Step 6: Construction of the Tail
A squirrel’s tail is very bushy, but in this step, we will just be doing the construction line for it. This is done by drawing a curved line that curves to the right at the bottom, almost resembling a question mark. It should connect to the bottom third of the lower torso’s construction oval. For some people, this part makes it look like you are drawing a mouse, but your squirrel will start to appear in the next few steps.
A good suggestion from us would be to make sure that there is space to add in the fluffiness of the tail, so leave a gap between the body and the tail’s construction line.
Step 7: Constructing the Squirrel’s Feet
If you scroll up a bit, you will see the squirrel picture we displayed as an example – we suggest having another look so that you are not confused by the construction lines that come next. The construction lines of a squirrel’s feet are very simple. All that is required is to draw one main line, which is curved ever so slightly, forking out halfway. Draw this twice, one for each foot.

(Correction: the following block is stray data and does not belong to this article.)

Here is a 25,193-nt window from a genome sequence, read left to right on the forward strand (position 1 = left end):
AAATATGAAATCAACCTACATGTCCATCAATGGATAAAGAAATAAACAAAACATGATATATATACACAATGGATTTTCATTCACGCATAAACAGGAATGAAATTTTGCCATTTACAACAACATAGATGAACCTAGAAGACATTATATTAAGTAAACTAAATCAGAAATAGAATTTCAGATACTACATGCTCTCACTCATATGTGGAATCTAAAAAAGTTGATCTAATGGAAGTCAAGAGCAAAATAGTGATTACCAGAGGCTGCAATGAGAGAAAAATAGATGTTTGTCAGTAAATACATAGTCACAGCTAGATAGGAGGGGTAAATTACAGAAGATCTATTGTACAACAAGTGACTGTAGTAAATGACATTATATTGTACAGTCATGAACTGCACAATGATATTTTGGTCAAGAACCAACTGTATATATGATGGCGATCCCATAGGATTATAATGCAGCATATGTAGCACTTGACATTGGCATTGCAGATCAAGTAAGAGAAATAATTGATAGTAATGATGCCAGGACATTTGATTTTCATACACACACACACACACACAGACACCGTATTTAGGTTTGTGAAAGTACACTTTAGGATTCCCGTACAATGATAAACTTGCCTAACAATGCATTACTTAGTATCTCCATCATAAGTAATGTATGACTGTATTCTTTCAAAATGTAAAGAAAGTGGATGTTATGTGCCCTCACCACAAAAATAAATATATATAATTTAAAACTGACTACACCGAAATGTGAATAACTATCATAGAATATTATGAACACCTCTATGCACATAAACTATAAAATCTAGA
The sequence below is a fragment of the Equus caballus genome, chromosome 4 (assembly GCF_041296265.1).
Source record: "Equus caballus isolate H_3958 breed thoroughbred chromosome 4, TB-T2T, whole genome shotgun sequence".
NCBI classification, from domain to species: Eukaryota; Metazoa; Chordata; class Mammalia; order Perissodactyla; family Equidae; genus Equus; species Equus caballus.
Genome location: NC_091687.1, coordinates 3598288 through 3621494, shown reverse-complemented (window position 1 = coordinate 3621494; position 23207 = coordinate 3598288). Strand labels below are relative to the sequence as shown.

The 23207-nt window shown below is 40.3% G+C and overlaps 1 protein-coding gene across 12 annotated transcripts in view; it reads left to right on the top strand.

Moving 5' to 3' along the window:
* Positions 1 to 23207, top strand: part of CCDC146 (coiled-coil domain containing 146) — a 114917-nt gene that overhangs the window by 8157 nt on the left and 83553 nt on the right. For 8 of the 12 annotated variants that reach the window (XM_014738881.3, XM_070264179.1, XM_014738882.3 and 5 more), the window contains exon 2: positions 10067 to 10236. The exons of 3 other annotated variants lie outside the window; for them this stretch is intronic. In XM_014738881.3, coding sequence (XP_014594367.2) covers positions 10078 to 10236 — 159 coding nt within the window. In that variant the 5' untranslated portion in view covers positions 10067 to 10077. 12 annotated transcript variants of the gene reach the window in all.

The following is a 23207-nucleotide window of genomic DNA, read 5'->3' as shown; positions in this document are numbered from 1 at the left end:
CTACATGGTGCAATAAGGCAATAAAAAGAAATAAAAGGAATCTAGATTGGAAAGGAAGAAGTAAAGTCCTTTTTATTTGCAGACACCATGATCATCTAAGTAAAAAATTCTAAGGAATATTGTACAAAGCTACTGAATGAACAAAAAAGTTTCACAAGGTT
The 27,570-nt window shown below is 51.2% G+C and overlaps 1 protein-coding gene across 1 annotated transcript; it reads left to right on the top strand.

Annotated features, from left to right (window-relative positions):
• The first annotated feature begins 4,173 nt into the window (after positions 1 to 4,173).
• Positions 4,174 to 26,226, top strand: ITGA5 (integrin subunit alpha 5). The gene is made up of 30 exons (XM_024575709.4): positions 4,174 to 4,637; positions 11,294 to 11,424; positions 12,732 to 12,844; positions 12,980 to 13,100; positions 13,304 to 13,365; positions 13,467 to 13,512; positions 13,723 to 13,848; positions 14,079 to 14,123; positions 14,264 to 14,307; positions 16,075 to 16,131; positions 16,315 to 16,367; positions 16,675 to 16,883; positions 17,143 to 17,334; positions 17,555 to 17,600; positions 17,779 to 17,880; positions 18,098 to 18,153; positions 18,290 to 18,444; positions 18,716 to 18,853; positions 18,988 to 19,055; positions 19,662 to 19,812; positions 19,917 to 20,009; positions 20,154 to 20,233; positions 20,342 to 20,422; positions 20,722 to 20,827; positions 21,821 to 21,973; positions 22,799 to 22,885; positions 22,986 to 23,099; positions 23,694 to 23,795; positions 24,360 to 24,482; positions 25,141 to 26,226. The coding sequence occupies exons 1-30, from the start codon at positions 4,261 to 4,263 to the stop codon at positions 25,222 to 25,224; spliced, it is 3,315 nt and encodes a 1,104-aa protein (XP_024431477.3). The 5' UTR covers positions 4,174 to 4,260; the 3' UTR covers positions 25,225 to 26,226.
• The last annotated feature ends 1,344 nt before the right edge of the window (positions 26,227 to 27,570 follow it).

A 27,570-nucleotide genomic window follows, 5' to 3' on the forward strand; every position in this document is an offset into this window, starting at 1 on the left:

The feet should be drawn one on top of the other, at the bottom right of the lower torso’s construction oval. The foot on the top should be half the size of the foot on the bottom. This is because the foot at the bottom is at the front and the one on top is behind it, so, naturally, it will seem smaller.
Step 8: Construction of the Squirrel’s Front Paws
For the paw that is in the front, you must draw a line that curves upwards, but only slightly. You will then need four construction lines coming out from that curved line for the fingers. You want to visualize your squirrel holding a nut, so keep the first paw at a distance that you would imagine is close to the squirrel’s mouth – see our example below as a reference.